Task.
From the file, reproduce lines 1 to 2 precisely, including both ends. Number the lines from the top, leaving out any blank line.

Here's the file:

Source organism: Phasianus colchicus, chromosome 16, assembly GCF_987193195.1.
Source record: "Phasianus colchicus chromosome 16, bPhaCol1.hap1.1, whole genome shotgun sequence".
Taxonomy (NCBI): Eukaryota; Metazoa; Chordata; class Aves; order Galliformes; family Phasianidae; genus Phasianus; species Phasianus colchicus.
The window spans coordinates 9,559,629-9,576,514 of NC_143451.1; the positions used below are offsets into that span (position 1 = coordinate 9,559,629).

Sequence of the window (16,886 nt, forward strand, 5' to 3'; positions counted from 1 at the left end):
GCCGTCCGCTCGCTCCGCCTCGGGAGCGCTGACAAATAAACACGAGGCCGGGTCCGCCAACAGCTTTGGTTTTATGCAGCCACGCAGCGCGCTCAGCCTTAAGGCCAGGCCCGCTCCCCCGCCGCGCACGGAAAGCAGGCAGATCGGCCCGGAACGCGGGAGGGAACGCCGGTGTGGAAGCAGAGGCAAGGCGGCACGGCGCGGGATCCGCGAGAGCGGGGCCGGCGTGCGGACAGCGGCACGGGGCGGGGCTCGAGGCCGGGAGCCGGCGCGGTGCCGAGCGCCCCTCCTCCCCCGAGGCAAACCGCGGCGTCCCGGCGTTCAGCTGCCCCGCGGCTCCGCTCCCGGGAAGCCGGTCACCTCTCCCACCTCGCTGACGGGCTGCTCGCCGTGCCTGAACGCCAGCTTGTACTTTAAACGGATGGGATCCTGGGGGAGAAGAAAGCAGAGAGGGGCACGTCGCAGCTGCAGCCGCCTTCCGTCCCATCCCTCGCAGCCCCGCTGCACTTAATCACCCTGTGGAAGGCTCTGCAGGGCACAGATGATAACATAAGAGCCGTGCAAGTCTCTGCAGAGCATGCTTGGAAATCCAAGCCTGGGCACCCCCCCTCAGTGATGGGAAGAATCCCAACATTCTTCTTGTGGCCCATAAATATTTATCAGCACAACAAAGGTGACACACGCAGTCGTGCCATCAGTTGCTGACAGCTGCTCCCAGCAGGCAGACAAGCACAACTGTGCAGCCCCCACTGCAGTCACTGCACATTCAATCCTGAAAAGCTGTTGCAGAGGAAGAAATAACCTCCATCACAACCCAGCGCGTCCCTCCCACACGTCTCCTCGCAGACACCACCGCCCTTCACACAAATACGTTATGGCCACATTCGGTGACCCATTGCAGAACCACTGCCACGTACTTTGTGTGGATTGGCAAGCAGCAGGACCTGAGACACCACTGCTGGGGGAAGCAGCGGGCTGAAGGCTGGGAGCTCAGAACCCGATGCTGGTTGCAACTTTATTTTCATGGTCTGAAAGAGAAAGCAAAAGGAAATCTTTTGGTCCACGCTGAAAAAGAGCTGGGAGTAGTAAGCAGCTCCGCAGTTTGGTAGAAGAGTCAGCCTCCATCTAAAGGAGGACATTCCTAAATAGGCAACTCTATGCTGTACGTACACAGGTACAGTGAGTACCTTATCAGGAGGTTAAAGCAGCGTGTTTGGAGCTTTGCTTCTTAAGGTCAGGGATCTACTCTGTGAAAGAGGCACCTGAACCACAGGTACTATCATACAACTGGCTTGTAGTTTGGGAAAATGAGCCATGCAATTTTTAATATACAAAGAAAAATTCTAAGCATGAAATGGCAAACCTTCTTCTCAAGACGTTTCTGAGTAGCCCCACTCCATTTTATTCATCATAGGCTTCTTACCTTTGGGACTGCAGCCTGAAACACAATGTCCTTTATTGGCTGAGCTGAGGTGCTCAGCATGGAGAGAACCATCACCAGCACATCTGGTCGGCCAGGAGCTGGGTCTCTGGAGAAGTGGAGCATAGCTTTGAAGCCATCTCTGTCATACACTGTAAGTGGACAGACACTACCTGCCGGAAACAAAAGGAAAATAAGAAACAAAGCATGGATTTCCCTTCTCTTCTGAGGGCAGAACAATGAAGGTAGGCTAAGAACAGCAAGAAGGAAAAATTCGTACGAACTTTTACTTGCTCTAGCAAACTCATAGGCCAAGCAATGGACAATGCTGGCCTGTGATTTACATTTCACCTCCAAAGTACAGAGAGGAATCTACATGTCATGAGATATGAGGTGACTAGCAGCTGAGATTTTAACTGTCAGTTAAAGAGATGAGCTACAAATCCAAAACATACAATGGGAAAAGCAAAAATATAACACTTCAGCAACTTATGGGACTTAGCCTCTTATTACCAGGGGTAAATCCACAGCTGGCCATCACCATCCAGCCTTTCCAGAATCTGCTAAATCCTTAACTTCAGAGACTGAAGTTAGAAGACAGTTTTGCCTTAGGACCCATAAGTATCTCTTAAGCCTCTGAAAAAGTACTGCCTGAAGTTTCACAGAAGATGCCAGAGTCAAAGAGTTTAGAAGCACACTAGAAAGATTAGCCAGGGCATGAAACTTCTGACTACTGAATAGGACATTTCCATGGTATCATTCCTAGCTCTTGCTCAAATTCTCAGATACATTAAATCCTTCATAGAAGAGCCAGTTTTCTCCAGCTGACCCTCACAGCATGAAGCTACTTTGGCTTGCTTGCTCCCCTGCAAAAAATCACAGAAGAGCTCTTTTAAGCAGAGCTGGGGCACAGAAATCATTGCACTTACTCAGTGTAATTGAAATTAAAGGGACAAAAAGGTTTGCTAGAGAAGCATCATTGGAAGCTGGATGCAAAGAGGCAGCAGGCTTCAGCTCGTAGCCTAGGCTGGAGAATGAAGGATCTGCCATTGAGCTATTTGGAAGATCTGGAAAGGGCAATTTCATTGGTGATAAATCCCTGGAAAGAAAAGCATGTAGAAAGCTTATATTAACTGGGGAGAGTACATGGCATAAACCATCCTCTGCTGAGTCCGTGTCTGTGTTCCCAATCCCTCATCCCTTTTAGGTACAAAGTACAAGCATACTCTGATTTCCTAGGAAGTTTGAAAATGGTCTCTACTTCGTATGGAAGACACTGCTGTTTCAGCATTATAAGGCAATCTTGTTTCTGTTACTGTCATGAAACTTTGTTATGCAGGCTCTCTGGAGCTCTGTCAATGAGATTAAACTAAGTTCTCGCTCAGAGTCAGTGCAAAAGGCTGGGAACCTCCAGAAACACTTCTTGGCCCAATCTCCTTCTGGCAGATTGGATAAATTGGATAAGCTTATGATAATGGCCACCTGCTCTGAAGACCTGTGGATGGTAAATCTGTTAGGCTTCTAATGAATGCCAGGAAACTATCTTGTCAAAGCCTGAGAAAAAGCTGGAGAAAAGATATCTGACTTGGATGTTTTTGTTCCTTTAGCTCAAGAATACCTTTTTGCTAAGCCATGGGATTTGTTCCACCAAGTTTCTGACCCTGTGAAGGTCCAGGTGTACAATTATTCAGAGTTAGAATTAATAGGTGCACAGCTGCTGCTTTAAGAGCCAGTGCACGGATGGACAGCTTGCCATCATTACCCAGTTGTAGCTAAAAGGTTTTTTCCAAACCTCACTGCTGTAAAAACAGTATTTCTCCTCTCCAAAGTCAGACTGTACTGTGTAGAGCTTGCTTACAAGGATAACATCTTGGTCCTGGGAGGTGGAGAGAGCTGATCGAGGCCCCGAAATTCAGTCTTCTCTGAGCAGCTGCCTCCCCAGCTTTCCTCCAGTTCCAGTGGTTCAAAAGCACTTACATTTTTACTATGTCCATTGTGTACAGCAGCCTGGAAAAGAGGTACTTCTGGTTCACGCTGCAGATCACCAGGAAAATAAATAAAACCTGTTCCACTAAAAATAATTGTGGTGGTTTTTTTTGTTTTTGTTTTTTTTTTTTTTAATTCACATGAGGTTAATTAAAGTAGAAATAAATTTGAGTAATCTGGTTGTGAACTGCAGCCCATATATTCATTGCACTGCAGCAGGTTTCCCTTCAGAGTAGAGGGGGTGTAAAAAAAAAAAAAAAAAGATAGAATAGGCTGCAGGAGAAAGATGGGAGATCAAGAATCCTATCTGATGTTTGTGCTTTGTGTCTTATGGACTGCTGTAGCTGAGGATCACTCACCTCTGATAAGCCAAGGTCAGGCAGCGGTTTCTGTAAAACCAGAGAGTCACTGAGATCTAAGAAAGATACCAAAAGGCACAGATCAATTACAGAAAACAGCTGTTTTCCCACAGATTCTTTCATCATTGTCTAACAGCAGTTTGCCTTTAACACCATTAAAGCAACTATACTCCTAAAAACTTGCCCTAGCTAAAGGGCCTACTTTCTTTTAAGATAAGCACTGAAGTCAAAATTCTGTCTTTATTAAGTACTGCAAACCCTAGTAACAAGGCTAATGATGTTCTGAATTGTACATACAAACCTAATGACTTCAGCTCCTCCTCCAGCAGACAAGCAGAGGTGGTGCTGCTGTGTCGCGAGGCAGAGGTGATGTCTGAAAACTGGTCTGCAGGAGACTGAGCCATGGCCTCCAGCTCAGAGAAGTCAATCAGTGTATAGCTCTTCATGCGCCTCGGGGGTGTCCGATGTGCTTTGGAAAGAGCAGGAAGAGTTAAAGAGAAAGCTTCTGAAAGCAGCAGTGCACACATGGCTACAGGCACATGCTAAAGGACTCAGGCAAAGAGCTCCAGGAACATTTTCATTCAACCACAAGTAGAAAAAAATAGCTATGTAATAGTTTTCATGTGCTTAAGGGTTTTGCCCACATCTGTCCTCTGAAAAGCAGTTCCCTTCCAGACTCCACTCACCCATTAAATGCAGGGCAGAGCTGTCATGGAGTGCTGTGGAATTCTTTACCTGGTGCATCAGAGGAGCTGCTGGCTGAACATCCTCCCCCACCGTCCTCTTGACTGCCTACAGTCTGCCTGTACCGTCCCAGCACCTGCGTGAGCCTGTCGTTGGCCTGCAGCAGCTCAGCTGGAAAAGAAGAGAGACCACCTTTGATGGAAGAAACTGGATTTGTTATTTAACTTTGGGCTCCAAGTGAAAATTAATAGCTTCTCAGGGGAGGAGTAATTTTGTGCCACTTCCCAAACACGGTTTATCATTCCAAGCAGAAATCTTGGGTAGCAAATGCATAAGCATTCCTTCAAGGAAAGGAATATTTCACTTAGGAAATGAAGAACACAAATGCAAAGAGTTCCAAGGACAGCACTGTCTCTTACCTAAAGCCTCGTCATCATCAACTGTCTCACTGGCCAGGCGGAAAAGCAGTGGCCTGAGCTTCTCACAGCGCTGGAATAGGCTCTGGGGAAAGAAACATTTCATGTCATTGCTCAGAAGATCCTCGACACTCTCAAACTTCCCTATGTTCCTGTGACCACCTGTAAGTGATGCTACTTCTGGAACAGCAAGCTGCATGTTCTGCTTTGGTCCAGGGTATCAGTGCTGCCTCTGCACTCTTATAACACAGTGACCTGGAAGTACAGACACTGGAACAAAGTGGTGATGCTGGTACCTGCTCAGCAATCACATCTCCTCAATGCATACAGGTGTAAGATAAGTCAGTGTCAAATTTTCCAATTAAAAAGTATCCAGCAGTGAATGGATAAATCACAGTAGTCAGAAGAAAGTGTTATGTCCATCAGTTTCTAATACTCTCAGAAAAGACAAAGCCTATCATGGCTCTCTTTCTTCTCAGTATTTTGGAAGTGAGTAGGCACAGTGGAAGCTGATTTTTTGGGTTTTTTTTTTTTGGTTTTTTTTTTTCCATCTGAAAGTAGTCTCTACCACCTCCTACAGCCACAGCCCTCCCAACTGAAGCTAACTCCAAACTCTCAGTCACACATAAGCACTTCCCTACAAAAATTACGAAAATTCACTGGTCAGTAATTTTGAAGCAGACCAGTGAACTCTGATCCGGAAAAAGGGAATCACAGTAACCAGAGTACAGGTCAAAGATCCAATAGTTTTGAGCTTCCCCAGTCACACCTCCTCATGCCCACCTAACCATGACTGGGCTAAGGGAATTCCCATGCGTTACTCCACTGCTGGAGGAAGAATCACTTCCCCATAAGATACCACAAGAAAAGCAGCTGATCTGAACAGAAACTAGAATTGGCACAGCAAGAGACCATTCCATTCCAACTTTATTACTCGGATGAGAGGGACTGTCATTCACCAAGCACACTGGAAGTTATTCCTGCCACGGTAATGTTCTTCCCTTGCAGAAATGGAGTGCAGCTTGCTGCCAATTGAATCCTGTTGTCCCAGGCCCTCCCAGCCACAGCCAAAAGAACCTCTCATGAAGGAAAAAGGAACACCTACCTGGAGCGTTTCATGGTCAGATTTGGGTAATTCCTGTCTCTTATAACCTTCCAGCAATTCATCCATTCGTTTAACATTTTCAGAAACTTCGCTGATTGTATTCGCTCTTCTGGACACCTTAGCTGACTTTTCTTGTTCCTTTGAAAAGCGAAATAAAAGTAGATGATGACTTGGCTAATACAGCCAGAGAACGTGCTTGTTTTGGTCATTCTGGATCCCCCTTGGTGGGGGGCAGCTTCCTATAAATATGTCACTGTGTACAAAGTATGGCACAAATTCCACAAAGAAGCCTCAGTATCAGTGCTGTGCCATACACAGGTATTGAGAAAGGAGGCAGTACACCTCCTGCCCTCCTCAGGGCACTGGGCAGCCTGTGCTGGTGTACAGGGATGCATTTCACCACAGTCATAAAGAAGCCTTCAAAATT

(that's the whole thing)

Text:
Source organism: Phasianus colchicus, chromosome 16, assembly GCF_987193195.1.
Source record: "Phasianus colchicus chromosome 16, bPhaCol1.hap1.1, whole genome shotgun sequence".